39-year-old drawing hints at what the Event Horizon Telescope may have just captured: the true shape of a black hole
A new study pursues a kind of “paleontology” for gravitational waves in an attempt to explain how and why black holes collide and merge.
Astrophysicists at the University of Birmingham have made progress in understanding a key mystery of gravitational-wave astrophysics: how two black holes can come together and merge.
Ever since first mentioned by Jon Michell in a letter to the Royal Society in 1783, black holes have captured the imagination of scientists, writers, filmmakers and other artists. Perhaps part of the allure is that these enigmatic objects have never actually been “seen”. But this could now be about to change as an international team of astronomers is connecting a number of telescopes on Earth in the hope of making the first ever image of a black hole.
In the center of a distant galaxy, almost 300 million light years from Earth, scientists have discovered a supermassive black hole that is “choking” on a sudden influx of stellar debris.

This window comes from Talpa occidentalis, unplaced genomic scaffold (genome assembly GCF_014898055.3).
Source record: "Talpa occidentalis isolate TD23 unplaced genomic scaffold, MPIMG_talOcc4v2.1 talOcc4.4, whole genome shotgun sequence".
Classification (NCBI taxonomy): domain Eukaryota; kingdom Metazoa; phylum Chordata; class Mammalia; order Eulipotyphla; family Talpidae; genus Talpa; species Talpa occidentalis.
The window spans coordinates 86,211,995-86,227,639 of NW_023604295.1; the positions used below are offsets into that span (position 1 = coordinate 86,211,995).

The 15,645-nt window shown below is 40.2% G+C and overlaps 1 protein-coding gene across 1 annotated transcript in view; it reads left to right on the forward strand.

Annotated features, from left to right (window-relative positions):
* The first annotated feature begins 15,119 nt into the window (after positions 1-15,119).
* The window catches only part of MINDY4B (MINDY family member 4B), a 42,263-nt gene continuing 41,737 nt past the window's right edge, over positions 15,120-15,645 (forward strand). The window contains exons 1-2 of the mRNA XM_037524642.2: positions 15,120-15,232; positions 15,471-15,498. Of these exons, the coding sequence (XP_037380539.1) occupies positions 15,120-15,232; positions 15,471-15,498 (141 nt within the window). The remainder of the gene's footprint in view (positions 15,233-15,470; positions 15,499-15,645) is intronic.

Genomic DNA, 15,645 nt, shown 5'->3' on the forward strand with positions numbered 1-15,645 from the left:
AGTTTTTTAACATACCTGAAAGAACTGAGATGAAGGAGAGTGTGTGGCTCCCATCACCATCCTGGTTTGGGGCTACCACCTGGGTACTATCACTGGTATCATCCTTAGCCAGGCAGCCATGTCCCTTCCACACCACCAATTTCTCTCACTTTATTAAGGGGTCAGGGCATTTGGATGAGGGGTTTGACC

Astronomers have uncovered a supermassive black hole that has been propelled out of the center of a distant galaxy by what could be the awesome power of gravitational waves.
The massive black hole is able to rapidly grow as intense radiation from a galaxy nearby shuts down star-formation in its host galaxy.
Astronomers have found evidence of a star that whips around a likely black hole twice an hour. This could be the tightest orbital dance ever seen by a black hole and a companion star in our own Milky Way galaxy.
The earliest supermassive black holes may have been big to start with. If so, it would help explain the recent detection of such beasts within a billion years of the big bang.